What I most think about, however, is this notion of passionate love as an ecstasy of connection and transformation – the hope that somehow the act of serving is a kind of transcendental and romantic experience, in which one’s own petty problems drop away and one connects to the world in an almost cosmic way, completely at one with the act of serving … and even experiencing reciprocation in the form of a connection with those being served. I do not say this ironically – who, after all, in their soul of souls, haven’t wished for this spiritual high? I’m guessing a fair number of readers have known just such a joyous moment at one time or another – that mountaintop experience so profound, one seeks to take it and bottle it, and hope they won’t dash said bottle on the rocks upon their return to earth.
Such moments have their place. They lift us out of our immediate context, remind us of vaster worlds and alternate realities – ones that could just as easily be true, if we simply choose to act that way, and apply some imagination to how our routines can expand to acknowledge our now broader sense of possibilities.
But as in romance, the work of transforming those moments of joyfully passionate service into something lasting is, I suspect, the role of companionate love – the kind of love that simply shows up every day, week, or month, regardless of the highs and lows of the service experience. The secret, it seems, is in the balance itself. And with that sense of routine, something more lasting grows.
What, however, if the two loves work in the opposite order?
Back in 1981, I trained on a mountaintop of my own – OK, more like a hilltop, in the ruggedly beautiful hill country northwest of San Antonio – as part of a Presbyterian program to send new college graduates to small churches which couldn’t afford to hire their own youth directors. A latecomer who applied only after someone I knew dropped out of the program, I was surrounded by people who had started applying a year earlier, who had systematically jumped through the hoops of the application process – and who knew, to one degree or another, that they had a passionate love for church work. About half would wind up in seminaries; it only took weeks for me to realize that I wasn’t going to be one of them. I fought the feeling that because I wasn’t radiating the same passion, that somehow there was something wrong with me – or with the experience. That somehow either I didn’t deserve the program or that the program didn’t deserve me.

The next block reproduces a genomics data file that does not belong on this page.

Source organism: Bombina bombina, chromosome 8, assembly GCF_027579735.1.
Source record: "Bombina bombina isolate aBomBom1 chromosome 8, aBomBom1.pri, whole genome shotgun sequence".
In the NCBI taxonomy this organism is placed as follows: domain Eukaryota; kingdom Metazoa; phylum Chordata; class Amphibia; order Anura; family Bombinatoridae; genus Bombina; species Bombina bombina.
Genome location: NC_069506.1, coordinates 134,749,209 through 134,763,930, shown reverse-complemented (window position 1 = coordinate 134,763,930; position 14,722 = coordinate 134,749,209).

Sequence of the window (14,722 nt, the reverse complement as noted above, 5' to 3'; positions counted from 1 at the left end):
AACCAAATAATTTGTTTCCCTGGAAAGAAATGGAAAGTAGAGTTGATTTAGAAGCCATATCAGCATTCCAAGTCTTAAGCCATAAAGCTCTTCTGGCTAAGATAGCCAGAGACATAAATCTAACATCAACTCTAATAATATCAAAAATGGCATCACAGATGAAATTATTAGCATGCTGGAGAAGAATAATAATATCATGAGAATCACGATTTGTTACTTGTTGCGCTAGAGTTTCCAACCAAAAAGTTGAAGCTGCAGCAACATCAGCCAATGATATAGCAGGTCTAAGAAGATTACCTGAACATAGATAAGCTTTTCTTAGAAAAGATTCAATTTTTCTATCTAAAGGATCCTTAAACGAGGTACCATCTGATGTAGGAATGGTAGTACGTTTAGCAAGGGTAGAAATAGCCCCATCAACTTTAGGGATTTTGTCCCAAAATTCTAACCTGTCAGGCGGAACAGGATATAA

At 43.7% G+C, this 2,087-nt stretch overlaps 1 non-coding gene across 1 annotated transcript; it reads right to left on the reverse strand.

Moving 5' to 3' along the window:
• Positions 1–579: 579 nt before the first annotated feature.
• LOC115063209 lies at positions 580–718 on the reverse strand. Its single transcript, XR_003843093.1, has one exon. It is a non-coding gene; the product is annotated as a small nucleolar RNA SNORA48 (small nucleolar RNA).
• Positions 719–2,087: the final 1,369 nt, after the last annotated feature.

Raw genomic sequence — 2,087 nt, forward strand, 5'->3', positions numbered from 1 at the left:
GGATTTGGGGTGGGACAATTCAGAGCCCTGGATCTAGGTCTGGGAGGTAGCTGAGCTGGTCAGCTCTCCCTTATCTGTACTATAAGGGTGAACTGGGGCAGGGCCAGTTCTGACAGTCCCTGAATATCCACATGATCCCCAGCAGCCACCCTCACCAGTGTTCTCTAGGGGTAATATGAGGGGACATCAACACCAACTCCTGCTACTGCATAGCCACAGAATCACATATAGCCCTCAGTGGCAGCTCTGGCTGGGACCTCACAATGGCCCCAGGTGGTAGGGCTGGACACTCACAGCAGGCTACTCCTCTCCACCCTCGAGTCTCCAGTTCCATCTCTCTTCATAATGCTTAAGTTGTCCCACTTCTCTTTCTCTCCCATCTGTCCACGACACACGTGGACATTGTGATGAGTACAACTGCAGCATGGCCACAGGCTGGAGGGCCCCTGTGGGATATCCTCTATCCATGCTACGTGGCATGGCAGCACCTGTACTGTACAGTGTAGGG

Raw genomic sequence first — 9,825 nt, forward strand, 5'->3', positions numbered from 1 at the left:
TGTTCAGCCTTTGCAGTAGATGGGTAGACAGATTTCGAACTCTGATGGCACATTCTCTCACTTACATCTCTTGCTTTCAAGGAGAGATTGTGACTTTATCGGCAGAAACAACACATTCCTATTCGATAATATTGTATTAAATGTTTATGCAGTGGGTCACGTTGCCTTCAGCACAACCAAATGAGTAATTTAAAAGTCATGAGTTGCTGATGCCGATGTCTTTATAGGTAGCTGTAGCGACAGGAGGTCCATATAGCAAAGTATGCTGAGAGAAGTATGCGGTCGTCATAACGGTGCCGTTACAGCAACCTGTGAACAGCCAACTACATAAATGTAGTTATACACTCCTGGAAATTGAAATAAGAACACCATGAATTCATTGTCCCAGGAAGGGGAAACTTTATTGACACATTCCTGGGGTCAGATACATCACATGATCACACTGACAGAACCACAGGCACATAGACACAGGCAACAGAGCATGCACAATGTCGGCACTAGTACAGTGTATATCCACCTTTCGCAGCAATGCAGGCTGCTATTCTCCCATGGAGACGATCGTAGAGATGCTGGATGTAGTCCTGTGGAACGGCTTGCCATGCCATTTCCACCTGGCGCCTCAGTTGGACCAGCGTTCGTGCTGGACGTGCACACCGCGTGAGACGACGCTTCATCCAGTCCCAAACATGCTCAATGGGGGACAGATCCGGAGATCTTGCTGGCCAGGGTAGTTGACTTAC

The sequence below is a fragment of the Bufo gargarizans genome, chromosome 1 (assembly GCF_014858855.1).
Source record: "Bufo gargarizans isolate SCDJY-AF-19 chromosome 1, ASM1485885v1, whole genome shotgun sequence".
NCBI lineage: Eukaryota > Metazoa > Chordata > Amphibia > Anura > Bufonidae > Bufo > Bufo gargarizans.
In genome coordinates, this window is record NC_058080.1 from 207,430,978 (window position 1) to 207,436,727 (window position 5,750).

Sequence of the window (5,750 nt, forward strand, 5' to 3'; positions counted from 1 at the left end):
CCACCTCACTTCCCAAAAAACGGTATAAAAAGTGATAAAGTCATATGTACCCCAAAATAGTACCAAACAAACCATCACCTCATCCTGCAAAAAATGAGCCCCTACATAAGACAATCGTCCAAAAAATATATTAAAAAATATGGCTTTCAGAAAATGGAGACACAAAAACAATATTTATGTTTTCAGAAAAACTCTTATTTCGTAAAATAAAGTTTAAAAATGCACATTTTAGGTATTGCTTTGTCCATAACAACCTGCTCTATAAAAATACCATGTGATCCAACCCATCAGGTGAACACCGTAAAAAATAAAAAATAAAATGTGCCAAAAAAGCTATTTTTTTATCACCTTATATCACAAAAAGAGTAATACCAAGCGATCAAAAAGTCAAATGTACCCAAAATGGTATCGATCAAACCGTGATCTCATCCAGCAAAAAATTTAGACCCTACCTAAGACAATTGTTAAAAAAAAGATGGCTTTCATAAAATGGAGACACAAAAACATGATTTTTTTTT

What saved me was, of course, the companionate love of the friends I made during that five weeks of training. (Our leader, Dusti Deaver, made sure to fill our hours with group-building activities, from road-building and meal preparation to parties and, yes, massages.) Those bonds carried me through two fumbling years as a youth directorship – as did my subsequent connections with the people at my new church, First Presbyterian in Portland, Texas.
I never caught the passion for pastoral work – perhaps because the ministry and I didn’t share some of the commonalities so vital to Cavanagh’s description of passionate love. But I stood by my commitment to the church, just as the church stood by me – and, even though I didn’t know it at the time, all this companionate love in south Texas was laying the ground work for all the passionate loves I relish in my life now, from teaching and networking to service and writing this very blog, here in a New England coffee shop that, like so many things, a lost lad of 23 in the Texas hill country didn’t know existed.
So when future students share valid concerns that they didn’t feel what they hoped to feel during their volunteer work, I’ll likely mention Sarah Cavanagh’s blog, and add how sometimes passionate love doesn’t lead to companionate love – sometimes it’s the other way around.